“The last Trotskyist” — so Michel Lequenne, who died on 13 February 2020 aged 98, sometimes described himself, according to a tribute by Antoine Artous and Francis Sitel.
Arguably he was indeed the last surviving Orthodox Trotskyist with an unbroken political thread from the early 1940s. There are other Orthodox Trotskyists — the more-or-less theory-free network around Peter Taaffe’s Socialist Party, the “Morenist” diaspora, those post-Mandelites who still call themselves “Trotskyist” — but they scarcely attempt to offer a systematically-developed ideological tradition.
In the introduction to the 2018 edition of his book on the history of Trotskyism, Lequenne wrote that the “Mandelite” Fourth International, in or around which he had been active almost all his adult life, had bio-degraded into general “anticapitalism” so far that it no longer existed.
He had long been a nonconformist in those circles. In fact, he formally quit the LCR (the French Mandelite organisation) in 1988, though he remained “around” it long after.
In 1968 a big influx of new young revolutionaries had launched the LCR as the continuation of the older (tiny) French Orthodox Trotskyist group, the PCI. Lequenne had been a leader of the PCI, but for a few years at that pivotal time, apparently because of domestic-life troubles, he stepped down his activity.
From the time he returned to full activity, he was a dissident on many issues.
He was initially the only member of the “Mandelite” international leadership to support USSR withdrawal from its war in Afghanistan from 1979. He had almost a majority (from the start), and soon a clear majority, of the LCR with him.
Impelled, perhaps, by that political battle, over the 1980s he came to argue that what the Orthodox Trotskyists had called “degenerated and deformed workers’ states” should be considered just “bureaucratic states”, and not “defended”. As far as I can see, the later version of the argument by LCR leader Daniel Bensaïd (who would die in 2010) was pretty much a philosophical elaboration of Lequenne’s.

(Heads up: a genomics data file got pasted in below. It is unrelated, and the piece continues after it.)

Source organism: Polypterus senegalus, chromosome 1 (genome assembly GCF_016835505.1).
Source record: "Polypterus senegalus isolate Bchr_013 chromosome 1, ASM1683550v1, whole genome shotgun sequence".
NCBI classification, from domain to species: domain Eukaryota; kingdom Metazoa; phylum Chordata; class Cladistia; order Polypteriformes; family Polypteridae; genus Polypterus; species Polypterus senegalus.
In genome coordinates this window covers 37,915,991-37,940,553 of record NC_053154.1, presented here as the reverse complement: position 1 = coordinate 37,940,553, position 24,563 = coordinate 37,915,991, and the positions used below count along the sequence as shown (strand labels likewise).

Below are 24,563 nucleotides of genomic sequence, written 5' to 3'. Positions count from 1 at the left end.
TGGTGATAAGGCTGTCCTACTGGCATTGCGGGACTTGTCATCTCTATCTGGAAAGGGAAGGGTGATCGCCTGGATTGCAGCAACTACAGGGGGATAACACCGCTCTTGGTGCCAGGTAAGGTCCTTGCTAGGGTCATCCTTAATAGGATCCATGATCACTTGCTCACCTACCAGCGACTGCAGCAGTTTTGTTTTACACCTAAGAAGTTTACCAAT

It was, I think, an attempt to adjust Orthodox Trotskyism to the collapse of its sustaining illusion of an already-ongoing “world revolution” (not as Stalinist as it looked, they claimed, and anyway requiring only some further push to become fully socialist).
But I wrote of Bensaid that “having by ‘methodological’ argument removed the sails, masts, and rudder of the ‘degenerated and deformed workers’ states’ account, [he] still sits on the hulk, rather than launching a new vessel”.
Even in Lequenne’s last writings he vehemently rejected the idea that the Stalinist states were worse (from a working-class point of view) than bourgeois-democratic capitalism. He continued to see Tito’s rise to power in Yugoslavia, for example, as a genuine socialist revolution.
The only viable way to develop a continuing Trotskyist tradition, I think, was to rediscover the tradition of the “Heterodox Trotskyists”, who developed a more illusion-free alternative to the “Orthodox” from 1940 onwards.
Lequenne came from a white-collar working-class family, and worked most of his life as a proof-reader. He joined the Trotskyist movement in 1943.
He stuck to it through the decline and dispersion of the Trotskyists in 1948-52. In 1952 he was, with Marcel Bleibtreu, the ideological leader of the PCI majority which split from the Fourth International led by Michel Pablo and Ernest Mandel because they considered it too complaisant towards Stalinism.
The “practical” leader of the “anti-Pablo” PCI, Pierre Lambert, soon marginalised Bleibtreu and Lequenne, and in 1955 found a pretext to expel them. After a period in the left social-democratic PSU, Lequenne joined the “Pablo-Mandel” PCI in 1961, and soon became a leader in it.
The magazine Contretemps has put together some tributes to Lequenne, and selected writings, here.